Limited published data on atorvastatin calcium from observational studies, meta-analyses and case reports have not shown an increased risk of major congenital malformations or miscarriage. Rare reports of congenital anomalies have been received following intrauterine exposure to other HMG-CoA reductase inhibitors. In a review of approximately 100 prospectively followed pregnancies in women exposed to simvastatin or lovastatin, the incidences of congenital anomalies, spontaneous abortions, and fetal deaths/stillbirths did not exceed what would be expected in the general population. The number of cases is adequate to exclude a ≥3 to 4-fold increase in congenital anomalies over the background incidence. In 89% of the prospectively followed pregnancies, drug treatment was initiated prior to pregnancy and was discontinued at some point in the first trimester when pregnancy was identified.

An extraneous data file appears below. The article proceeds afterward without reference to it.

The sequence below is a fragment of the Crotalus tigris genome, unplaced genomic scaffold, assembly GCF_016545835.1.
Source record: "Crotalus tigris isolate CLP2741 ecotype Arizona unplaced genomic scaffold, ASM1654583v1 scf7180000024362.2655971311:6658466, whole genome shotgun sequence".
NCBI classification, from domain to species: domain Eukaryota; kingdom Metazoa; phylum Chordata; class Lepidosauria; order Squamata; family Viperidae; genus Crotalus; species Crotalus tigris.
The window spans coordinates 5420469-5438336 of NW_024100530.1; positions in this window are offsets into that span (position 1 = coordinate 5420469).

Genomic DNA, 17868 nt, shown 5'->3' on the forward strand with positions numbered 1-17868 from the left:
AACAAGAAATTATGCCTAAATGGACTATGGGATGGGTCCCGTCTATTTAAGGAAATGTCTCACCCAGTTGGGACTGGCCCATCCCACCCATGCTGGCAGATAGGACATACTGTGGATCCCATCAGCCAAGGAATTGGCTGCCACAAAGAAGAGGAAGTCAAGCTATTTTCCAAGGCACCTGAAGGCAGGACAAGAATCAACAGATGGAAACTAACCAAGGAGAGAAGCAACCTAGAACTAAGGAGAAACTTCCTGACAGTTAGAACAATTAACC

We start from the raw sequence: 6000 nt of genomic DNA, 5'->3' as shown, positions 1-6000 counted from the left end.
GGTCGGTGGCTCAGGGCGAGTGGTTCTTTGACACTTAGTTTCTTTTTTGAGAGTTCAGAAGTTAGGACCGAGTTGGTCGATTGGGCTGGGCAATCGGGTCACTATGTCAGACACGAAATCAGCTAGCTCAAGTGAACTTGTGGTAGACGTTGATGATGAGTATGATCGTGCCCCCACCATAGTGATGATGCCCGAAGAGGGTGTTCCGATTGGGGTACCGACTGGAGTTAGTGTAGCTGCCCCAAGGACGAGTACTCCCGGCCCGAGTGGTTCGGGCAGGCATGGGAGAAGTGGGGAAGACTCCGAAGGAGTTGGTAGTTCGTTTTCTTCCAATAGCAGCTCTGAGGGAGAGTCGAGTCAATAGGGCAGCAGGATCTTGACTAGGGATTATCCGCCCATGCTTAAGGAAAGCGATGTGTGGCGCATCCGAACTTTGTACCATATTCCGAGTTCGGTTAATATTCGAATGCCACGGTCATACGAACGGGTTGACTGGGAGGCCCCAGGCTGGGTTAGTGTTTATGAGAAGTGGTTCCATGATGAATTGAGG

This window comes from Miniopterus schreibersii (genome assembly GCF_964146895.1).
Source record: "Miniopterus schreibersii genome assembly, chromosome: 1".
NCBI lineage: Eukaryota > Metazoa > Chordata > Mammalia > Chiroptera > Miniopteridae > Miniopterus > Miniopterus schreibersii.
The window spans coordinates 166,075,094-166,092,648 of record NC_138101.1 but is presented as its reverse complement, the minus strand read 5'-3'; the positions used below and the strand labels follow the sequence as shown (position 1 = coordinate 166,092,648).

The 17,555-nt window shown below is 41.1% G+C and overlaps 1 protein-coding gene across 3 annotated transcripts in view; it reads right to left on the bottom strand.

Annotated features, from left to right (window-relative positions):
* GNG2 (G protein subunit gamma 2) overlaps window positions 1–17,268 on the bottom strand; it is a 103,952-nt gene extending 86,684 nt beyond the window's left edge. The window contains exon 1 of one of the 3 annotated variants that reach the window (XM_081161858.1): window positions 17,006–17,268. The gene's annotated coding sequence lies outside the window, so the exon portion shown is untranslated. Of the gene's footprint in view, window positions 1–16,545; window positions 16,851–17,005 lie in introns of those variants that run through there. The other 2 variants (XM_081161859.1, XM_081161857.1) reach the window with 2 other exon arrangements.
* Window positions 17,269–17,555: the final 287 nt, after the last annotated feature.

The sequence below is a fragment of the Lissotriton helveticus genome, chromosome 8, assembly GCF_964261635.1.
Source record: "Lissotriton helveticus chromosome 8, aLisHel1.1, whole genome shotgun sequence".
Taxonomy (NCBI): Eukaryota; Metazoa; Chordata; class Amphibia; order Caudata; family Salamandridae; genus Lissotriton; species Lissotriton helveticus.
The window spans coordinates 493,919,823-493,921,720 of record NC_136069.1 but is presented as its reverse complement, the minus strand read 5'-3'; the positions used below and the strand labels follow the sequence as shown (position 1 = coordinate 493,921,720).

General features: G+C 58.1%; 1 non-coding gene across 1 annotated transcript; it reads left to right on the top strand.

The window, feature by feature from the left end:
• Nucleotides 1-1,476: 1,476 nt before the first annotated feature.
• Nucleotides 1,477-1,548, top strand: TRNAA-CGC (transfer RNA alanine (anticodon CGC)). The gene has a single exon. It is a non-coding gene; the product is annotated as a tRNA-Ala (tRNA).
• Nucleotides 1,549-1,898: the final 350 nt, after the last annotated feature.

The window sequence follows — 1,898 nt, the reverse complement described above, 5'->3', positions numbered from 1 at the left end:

Atorvastatin crosses the rat placenta and reaches a level in fetal liver equivalent to that of maternal plasma. Atorvastatin was administered to pregnant rats and rabbits during organogenesis at oral doses up to 300mg/kg/day and 100mg/kg/day, respectively. Atorvastatin was not teratogenic in rats at doses up to 300mg/kg/day or in rabbits at doses up to 100mg/kg/day. These doses resulted in multiples of about 30 times (rat) or 20 times (rabbit) the human exposure at the MRHD based on surface area (mg/m 2 ). In rats, the maternally toxic dose of 300mg/kg resulted in increased post-implantation loss and decreased fetal body weight. At the maternally toxic doses of 50 and 100mg/kg/day in rabbits, there was increased post-implantation loss, and at 100mg/kg/day fetal body weights were decreased.